Thank you to all the people who passed on these tips.  It saved me so much time and materials having to find out for myself.  I have credited them where I can.

I haven't tried everything here yet but I will ........

  • Use bunka or braided thread to trim upholstery - Susan W  

  • Thin acrylic paint slightly so its not too thick for fine pieces - Susan W

  • Krylon paint pen in gold for gilding - Susan W

  • Buff with brown paper bags - Susan W  - this worked OK

  • Use a piece of ordinary printer paper to smooth and buff them - Jane Harrop - this works too

  • Use oil-based pens for plastic furniture

  • I am using satin acrylic for things like windows and doors where I want a slight sheen.

  • Stain complete sets of furniture by using a small fishing net - the sort used for aquariums.  Dunk the whole set in wood stain, drain on fabric/paper towel.  Wipe off excess and leave to dry. - Sharon Goldsmith

  • Clean laser cut edges with alcohol - not got this to work well enough yet

  • Clean laser cut edges with acetone - ditto, don't know what I am doing wrong

  • As far as warpage, that is a hard thing to sometimes deal with. I do have one suggestion that works with some parts. If you paint just half of one side of a part. If you can hang the part, you can paint both sides of one half of a part. Always paint with the grain. Leaving half of the wood unpainted uses the woods strength to keep it from warping. It’s the water and the grain of the wood that usually will make it warp. This is hard to do on tiny parts.  Once the half is dry you can paint the other half. After that sand the piece and it should be sealed. Then you can paint a second coat, usually with no warping. -  Robin Betterley (Robin Betterley's Miniatures)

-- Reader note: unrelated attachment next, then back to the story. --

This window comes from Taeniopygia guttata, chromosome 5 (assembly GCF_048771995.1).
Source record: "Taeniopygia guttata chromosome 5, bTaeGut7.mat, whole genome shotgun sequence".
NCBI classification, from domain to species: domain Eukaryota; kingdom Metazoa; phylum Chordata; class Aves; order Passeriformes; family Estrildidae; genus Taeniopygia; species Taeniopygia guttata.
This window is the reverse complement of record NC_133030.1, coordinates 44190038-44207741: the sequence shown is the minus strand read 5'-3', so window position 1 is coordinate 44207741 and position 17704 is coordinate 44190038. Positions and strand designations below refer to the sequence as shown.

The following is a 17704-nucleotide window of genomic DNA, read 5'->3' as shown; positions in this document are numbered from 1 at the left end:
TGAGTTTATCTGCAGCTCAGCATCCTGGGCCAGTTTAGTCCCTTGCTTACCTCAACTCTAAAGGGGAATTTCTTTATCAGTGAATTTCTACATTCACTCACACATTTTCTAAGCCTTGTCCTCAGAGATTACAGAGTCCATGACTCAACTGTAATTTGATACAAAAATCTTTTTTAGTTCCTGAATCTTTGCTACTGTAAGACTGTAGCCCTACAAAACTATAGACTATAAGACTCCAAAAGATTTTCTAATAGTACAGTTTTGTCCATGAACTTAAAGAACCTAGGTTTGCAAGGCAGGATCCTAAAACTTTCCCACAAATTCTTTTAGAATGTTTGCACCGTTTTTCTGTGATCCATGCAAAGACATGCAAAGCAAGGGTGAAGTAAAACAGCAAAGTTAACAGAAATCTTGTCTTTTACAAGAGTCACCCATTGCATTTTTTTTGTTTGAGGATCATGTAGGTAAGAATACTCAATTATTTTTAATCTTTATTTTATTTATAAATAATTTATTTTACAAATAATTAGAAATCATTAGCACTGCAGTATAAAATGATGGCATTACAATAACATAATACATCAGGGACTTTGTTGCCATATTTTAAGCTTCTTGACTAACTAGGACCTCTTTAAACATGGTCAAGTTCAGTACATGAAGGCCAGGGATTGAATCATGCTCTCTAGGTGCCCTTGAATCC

• gold finish. For reference, here is a link to the type of paint we used on the sample:  I really like using Golden brand Artist Colors® Iridescent Gold (Fine) paint because of the fine pigments, fantastic metallic color and smooth coverage. Unlike most craft acrylics, it contains less liquid; helping to keep little wood pieces from warping. When applied in thin layers, it doesn't cover the laser engraved details found in some kits (like the bench kit). I also recommend the other metallic colors that Golden manufactures. - Carol Kubrican (True2Scale)

  • Also for reference, I like to use Krylon brand UV Archival Varnish matte spray. This spray contains hindered amine light stabilizers (HALS) and UV Absorber (UVA) for the maximum in UV protection. Although I print all of our artwork with a printer and inks that are resistant to fading, I still recommend that customers use a spray that contains HALS and UVA to help preserve their work for future generations to enjoy. - Carol Kubrican (True2Scale)

  • ............ the colour of the exterior of the 1:48th scale shepherd's hut (?) then I apply a base of Soot Ash, distressed with Stormy Skies and sometimes finished with a tiny amount of Itchy blanket.
    However, if I want a lighter, more silvery finish I start with a base of Stormy Skies and layer on lighter grey shades applied with a dry brush, such as Itchy blanket and finish with something like Old Sock White or Top Of the Milk to highlight.
    The 'wood' can then be knocked back and aged by sparingly applying some Mucky Paint with a dry brush.
     Bea (Petite Properties)

  • You mention the dark edges on the stairs. You take most of this off with a damp cloth. Don't get the wood wet!! Just a damp cloth. When totally dry, use very fine sandpaper to take off the rest.- Jan Pearce

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